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October 9, 2017
The Life-changing Key to Rebecca
Lives, careers, and friendships can be altered forever by a chance event.
The beginning of my senior year, I transferred to the University of Redlands (U of R), a well-respected private school in southern California. Previously I had attended a college in the southeast but, as tuition rose and my scholarship remained fixed, I was unable to continue. The U of R helped me apply for a Federal financial aid program called BEOG (known as Pell Grants today). While U of R was an expensive school, I was given grants and campus employment that enabled me to complete my degree.
I had been majoring in Philosophy, but I had also been taking every writing course I could possibly squeeze into my schedule. As a result, my academic adviser told me the shortest (and therefore cheapest) path to graduation would be a Communications degree with a Creative Writing concentration. I shrugged and said “OK.” So we worked out a curriculum that included this class:
English Literature and Language #100, Analysis of Literature. An intensive study of the principles and methods of literary analysis, and their application to the criticism of literary works. Recommended for all students as a basic introduction to literary criticism. Jelliffe.
I soon learned that "Jelliffe" was Dr. Rebecca Rio-Jelliffe, who had earned a reputation among my fellow students. She was an intense, petite woman of middle years who had survived the Japanese occupation of the Philippines to become a long-tenured professor. She had a formidable reputation for tough classwork, a stern demeanor, and iron-fisted grading.
I can remember her self introduction in my first day of Analysis of Literature. “Hello class. I’m Rebecca Rio-Jelliffe. You can call me Rebecca, you can call me Rio, or you can call me Jelliffe.” (While she was a Fulbright Scholar with a Ph.D. from University of California Berkeley, I never heard her use the title “Dr.”)
She launched into a lecture, and in short order I could feel my brain twisting and stretching to follow her rapid lines of thought, which shifted from theory to application and theory again. Soon, we received our first writing assignment. I don't recall the subject, but I remember with clarity seeing my graded paper. A “C” was neatly printed on the first page.
I’d excelled in every English class I’d ever taken. My essays were covered with paeans of praise and triple-underscored “A’s.” I was called upon to read my essays and creative writing works aloud, so my fellow students could marvel at their master’s work. At spelling bees, I walked off the stage as my opponents stumbled feebly through the smoking rubble of obscure vocabulary.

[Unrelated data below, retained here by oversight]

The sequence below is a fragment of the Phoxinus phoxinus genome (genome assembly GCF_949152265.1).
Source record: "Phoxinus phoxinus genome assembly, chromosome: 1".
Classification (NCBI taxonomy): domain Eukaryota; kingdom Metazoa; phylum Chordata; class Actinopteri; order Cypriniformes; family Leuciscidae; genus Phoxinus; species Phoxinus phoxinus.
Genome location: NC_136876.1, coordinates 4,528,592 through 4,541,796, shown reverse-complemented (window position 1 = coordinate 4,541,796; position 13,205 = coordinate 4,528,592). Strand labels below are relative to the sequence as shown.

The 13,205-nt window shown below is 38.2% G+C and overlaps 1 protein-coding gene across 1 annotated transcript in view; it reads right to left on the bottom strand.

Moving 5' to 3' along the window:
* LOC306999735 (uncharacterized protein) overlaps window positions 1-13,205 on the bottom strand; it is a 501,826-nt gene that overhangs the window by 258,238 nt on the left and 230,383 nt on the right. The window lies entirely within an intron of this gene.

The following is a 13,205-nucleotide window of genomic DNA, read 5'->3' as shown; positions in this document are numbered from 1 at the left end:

It was my house. And nobody had ever given me a “C” in my house.
After class I was invited to a 1:1 with Dr. Jelliffe. As I sat, humbled, in her office, she was primly seated across from me, hands clasped, expression serene. After a brief greeting, she launched into a speech about how important it was that third-party sources be clearly referenced in every essay, so the professor could discern the student’s thoughts and analytical product.
“This is why,” she went on to say, “you received no grade for your paper.”
Dumbfounded, I drew out my paper and looked at it again. The “C” glared back with unwinking intensity.
“But I did get a grade.” She tensed immediately. “It’s not a good one, but it’s a grade.”
“May I see that?” she asked politely, through clenched teeth.
As she looked at my paper, her manner changed in an instant. She shook, she flapped her hands, inhaled deeply, and said, “I misremembered! I misremembered! I'm terribly sorry! I misremembered!”
The paper with no grade belonged to someone else. (I suspected it was another bearded chap in the same class.) Once her composure was regained, my “C” was acknowledged, and I was given suggestions for improving my work. And so my academic career continued.
It was never again the same. No matter how stern she appeared in class, how demanding her assignments, or rigorous her grading, I had seen the true Rebecca, for a moment, unlocked. With her humanity exposed, I recognized her as a warm, brilliant, inspiring, and human person who cared deeply for her students, and was herself striving towards perfection.
Through her rigorous teaching, she uplifted my thinking, my writing, my career, and my heart.
Och Tamale, Rebecca.
And who has so inspired you?
Posted by Greysmoke at 10:34 AM
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